BOMB THE ROOT: The Yinka Shonibare Interview

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Getty Images

Yinka Shonibare MBE is an artist who works in layers. First you have comedy: Victorian era gentiles mid-orgy, oh my! Second, you have historical reproductions: Victorian era bustles, impeccable! Third, you have colonialism: This brightly colored cloth is African not British! And lastly, you have a whole new understanding of race, hierarchy and world history.


The message may be serious, but the tone is light. Shonibare himself likens his “fantasies of empowerment” to a Trojan horse, “with the Trojan horse, you can go in unnoticed. And then you can wreak havoc.”

Natalie Hopkinson recently reviewed his mid-career retrospective at the Smithsonian's National Museum of African Art.

In this heavily theoretical interview from BOMB Magazine in 2005, Shonibare speaks about his interest in high culture and his progression from sculpture to photography to video to ballet. Quoting Roland Barthes, Bertolt Brecht and the French New Wave, Shonibare addresses the theory behind his practice and his commitment to bringing high culture to the street.

Read the full interview from BOMB Magazine Issue 93, Fall 2005.

—Adda Birnir

Anthony Downey: Let’s start with Un Ballo in Maschera. Why this turn to film?

Yinka Shonibare: My work has always used a theatrical language. The first time I did anything filmic was in photography: The Picture of Dorian Gray [2001] was actually a series of stills from a film in which I acted out the various parts in Dorian Gray. I’ve always wanted to do film, but I did photography, I did stills, because I just did not have the resources to make the kind of film I envisioned. My work comments on power, or the deconstruction of power, and I tend to use notions of excess as a way to represent that power—deconstructing things within that. I needed to do something very elaborate in this case, and of course that would require financial resources. The production of Un Ballo in Maschera was a collaboration between Moderna Museet in Stockholm and Swedish television. The agreement with Swedish television was that they would make a documentary of me making the film, and that was what they would show, but when they saw the finished film they created prime-time space for it. I thought that was very impressive, to have an art film on the Swedish equivalent of the BBC at 8 PM. Then again, the interest in art in Stockholm and Sweden generally, the interest in culture, is quite high. But back to your question: I’d also wanted to link my costume work with the masquerade performance aspect of my practice, and it seems a progressive logic to move from the photographic work and the tableaus with the paintings I’d done and conclude with film.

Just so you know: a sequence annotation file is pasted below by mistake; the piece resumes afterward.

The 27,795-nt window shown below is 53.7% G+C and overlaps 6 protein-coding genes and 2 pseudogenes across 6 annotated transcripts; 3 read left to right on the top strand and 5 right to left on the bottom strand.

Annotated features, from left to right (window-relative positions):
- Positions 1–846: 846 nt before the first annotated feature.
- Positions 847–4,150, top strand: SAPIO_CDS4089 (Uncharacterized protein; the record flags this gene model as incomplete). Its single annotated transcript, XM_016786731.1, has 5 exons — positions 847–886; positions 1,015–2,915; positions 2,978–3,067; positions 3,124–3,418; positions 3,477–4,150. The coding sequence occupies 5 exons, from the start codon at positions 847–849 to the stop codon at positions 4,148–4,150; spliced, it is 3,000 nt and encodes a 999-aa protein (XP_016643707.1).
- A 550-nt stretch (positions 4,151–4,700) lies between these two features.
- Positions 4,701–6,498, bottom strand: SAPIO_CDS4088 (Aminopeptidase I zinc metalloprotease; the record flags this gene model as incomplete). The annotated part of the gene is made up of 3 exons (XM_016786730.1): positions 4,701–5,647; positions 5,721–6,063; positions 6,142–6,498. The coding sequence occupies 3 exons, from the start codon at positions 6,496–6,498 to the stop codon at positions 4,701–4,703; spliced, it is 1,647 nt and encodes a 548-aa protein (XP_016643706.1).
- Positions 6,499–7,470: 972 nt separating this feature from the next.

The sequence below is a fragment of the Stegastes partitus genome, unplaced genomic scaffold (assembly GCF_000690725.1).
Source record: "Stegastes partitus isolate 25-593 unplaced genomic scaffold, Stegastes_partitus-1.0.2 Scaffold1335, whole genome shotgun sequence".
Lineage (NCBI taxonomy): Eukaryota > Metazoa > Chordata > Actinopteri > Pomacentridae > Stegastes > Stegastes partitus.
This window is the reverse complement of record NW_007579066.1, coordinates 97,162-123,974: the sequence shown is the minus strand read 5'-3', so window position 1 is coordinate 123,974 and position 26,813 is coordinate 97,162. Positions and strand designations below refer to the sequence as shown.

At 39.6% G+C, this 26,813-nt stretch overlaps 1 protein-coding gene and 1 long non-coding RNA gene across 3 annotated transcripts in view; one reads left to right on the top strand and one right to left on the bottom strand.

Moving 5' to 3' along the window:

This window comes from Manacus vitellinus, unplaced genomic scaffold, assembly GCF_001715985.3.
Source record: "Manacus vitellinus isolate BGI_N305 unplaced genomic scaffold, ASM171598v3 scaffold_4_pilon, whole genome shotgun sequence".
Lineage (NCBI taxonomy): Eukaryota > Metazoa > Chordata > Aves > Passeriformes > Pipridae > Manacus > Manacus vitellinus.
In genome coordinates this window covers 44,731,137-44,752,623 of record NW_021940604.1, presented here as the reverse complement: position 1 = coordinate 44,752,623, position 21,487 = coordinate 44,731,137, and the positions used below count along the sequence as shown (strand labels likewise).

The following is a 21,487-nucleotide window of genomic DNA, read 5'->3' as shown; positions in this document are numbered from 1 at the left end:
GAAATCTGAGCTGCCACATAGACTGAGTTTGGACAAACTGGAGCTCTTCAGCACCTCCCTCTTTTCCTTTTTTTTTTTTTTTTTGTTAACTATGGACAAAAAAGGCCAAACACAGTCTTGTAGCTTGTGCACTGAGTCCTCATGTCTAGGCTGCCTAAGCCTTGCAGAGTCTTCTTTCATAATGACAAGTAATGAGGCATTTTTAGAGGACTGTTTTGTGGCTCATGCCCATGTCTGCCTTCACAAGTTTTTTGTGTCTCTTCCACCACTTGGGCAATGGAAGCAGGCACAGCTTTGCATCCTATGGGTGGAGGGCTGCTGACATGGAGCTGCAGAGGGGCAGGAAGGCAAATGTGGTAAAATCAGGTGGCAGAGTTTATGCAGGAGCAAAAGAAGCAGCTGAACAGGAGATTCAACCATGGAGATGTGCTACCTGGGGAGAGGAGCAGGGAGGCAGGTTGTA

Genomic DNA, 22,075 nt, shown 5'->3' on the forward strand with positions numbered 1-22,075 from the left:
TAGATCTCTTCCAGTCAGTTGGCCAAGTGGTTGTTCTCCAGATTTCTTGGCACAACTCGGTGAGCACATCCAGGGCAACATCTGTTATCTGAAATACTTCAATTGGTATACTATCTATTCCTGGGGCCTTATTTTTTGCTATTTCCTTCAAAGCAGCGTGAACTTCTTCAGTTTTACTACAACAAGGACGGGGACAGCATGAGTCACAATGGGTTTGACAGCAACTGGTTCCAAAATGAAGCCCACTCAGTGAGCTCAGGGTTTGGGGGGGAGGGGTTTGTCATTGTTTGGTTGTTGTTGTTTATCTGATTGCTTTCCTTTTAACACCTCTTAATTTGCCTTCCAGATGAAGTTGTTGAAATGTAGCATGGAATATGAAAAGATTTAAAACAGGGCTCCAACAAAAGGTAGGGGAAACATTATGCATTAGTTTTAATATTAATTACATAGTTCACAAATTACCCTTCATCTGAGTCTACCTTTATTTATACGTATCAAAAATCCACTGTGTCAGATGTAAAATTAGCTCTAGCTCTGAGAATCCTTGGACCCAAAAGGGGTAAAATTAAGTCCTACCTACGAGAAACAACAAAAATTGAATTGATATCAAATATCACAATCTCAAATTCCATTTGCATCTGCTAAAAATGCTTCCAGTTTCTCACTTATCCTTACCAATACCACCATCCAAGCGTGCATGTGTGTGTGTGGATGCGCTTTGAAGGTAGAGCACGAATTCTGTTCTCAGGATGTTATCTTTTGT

AD: I would like to further link the notion of excess with the idea of theatricality in your work. Do you see that excess as something beyond theater?

YS: The main preoccupation within my art education was the construction of signs as outlined in Roland Barthes’s Mythologies. So the idea of the theatrical for me is actually about art as the construction of a fiction, art as the biggest lie. What I want to suggest is that there is no such thing as a natural signifier, that the signifier is always constructed—in other words, that what you represent things with is a form of mythology. Representation itself comes into question. I think that theater enables you to really emphasize that fiction. For example, in The Picture of Dorian Gray, a black man plays within an upper-class nineteenth-century setting, and also in The Diary of a Victorian Dandy. The theatrical is actually a way of re-presenting the sign.


AD: What you’re saying is that the sign itself is unstable, which ties into the notion of the identitarian ambiguity that you bring out in the masquerade in Un Ballo in Maschera.

YS: It goes further than that. On the one hand, the masquerade is about ambiguity, but on the other hand—and you could take the masquerade festivals in Venice and Brazil as examples—it involves a moment when the working classes could play at being members of the aristocracy for a day, and vice versa. We’re talking about power within society, relations of power. As a black person in this context, I can create fantasies of empowerment in relation to white society, even if historically that equilibrium or equality really hasn’t arrived yet. It’s like the carnival itself, where a working-class person can occupy the position of master for however long the Venice carnival goes on—and it goes on for ages—and members of the aristocracy could take on the role of the working class and get as wild and as drunk as possible. So the carnival in this sense is a metaphor for the way that transformation can take place. This is something that art is able to do quite well, because it’s a space of transformation, where you can go beyond the ordinary.


Read the full interview from BOMB Magazine Issue 93, Fall 2005.

Used with permission. All rights reserved. © Bomb Magazine, New Art Publications, and its Contributors.



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